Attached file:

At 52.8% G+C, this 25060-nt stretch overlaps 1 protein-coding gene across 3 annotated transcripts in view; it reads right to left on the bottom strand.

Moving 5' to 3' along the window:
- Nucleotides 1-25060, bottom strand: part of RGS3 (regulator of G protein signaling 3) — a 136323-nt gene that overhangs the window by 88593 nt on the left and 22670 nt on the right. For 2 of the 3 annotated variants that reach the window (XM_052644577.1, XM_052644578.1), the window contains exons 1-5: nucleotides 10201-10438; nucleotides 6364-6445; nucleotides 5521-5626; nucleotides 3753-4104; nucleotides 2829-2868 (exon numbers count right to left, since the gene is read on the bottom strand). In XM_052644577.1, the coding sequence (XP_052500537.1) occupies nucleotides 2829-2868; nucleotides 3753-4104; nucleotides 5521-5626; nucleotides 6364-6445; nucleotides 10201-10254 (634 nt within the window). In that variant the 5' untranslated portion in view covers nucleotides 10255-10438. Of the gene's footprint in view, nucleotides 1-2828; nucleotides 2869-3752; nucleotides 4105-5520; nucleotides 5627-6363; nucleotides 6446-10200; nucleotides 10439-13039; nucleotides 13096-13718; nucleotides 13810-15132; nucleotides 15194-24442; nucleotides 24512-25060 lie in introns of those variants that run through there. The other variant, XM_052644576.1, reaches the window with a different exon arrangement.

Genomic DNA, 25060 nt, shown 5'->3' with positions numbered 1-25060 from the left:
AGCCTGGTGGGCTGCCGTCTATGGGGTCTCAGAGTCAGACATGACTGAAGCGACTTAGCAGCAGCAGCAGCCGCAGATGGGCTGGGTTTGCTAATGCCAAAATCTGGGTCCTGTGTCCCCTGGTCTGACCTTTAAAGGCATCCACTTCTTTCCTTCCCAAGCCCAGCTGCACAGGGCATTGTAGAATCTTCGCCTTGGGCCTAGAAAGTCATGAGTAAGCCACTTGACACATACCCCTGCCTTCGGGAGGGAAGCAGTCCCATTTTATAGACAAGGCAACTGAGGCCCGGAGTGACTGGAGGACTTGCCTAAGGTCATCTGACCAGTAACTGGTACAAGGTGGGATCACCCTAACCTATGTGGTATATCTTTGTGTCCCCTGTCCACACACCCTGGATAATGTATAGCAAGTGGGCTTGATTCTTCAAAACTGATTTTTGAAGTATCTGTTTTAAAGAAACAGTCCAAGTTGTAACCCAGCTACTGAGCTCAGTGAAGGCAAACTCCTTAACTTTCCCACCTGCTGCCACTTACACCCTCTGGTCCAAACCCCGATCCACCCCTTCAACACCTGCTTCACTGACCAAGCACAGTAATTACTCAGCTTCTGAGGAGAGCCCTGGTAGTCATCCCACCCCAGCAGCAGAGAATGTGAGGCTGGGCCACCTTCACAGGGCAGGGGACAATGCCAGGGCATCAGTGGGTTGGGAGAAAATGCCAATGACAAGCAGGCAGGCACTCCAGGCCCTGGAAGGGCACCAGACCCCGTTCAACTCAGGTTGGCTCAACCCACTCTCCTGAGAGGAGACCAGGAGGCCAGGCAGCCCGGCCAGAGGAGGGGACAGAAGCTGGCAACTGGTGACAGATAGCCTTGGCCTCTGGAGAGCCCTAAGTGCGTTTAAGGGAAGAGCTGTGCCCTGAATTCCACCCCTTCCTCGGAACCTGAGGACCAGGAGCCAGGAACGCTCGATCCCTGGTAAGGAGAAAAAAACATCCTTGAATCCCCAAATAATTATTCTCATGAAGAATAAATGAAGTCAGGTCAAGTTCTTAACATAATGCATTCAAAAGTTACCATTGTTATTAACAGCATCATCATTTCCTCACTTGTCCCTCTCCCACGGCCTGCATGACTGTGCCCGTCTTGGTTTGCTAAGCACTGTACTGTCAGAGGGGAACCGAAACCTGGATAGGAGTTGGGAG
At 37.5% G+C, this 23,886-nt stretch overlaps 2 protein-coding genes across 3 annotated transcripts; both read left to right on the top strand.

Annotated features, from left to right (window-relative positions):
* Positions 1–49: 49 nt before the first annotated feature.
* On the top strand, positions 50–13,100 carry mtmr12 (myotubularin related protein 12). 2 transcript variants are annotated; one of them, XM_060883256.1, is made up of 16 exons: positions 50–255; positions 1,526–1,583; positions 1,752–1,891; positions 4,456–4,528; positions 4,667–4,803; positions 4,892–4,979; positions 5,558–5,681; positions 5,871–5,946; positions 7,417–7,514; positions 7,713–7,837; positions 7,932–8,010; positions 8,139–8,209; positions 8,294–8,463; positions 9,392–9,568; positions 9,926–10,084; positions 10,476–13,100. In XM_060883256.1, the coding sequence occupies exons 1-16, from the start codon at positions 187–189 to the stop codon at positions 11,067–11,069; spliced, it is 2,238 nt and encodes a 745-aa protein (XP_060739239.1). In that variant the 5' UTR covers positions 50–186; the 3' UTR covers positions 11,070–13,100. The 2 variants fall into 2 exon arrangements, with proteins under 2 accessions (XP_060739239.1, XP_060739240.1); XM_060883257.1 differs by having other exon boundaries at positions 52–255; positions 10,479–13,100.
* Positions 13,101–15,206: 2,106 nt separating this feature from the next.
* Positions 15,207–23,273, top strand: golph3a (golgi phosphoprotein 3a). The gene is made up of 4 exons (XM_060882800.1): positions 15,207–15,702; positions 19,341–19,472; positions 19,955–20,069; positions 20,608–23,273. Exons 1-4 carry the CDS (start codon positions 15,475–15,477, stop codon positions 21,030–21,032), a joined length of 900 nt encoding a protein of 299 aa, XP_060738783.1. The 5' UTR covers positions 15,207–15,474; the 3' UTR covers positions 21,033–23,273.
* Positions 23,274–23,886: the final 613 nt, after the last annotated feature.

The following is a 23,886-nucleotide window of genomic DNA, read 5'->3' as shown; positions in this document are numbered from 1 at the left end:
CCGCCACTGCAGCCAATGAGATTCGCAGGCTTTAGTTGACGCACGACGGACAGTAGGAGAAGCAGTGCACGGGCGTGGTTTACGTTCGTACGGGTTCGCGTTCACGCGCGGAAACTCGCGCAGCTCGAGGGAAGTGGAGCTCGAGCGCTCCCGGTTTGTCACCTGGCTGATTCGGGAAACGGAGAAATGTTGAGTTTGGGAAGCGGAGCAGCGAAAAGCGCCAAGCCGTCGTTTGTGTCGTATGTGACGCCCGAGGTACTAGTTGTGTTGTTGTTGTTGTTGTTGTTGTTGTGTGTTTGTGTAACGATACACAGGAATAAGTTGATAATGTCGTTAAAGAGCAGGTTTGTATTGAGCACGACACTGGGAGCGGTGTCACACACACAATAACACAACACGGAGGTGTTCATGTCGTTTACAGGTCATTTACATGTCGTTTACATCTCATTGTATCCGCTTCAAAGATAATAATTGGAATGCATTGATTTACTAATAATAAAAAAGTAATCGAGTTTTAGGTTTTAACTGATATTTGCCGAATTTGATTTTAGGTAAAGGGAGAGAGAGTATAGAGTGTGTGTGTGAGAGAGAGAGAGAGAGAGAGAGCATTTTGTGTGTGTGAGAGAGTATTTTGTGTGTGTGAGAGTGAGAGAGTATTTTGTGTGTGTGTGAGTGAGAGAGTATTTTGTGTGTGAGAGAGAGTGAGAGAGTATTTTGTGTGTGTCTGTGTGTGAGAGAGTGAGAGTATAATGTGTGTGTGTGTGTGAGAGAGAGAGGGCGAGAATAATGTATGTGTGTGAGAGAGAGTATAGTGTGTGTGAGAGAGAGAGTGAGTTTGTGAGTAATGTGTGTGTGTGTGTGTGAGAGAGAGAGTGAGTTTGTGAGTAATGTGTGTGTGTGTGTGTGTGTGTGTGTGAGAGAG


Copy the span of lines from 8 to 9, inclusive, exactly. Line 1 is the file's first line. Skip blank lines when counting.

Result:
* Positions 1–49: 49 nt before the first annotated feature.
* On the top strand, positions 50–13,100 carry mtmr12 (myotubularin related protein 12). 2 transcript variants are annotated; one of them, XM_060883256.1, is made up of 16 exons: positions 50–255; positions 1,526–1,583; positions 1,752–1,891; positions 4,456–4,528; positions 4,667–4,803; positions 4,892–4,979; positions 5,558–5,681; positions 5,871–5,946; positions 7,417–7,514; positions 7,713–7,837; positions 7,932–8,010; positions 8,139–8,209; positions 8,294–8,463; positions 9,392–9,568; positions 9,926–10,084; positions 10,476–13,100. In XM_060883256.1, the coding sequence occupies exons 1-16, from the start codon at positions 187–189 to the stop codon at positions 11,067–11,069; spliced, it is 2,238 nt and encodes a 745-aa protein (XP_060739239.1). In that variant the 5' UTR covers positions 50–186; the 3' UTR covers positions 11,070–13,100. The 2 variants fall into 2 exon arrangements, with proteins under 2 accessions (XP_060739239.1, XP_060739240.1); XM_060883257.1 differs by having other exon boundaries at positions 52–255; positions 10,479–13,100.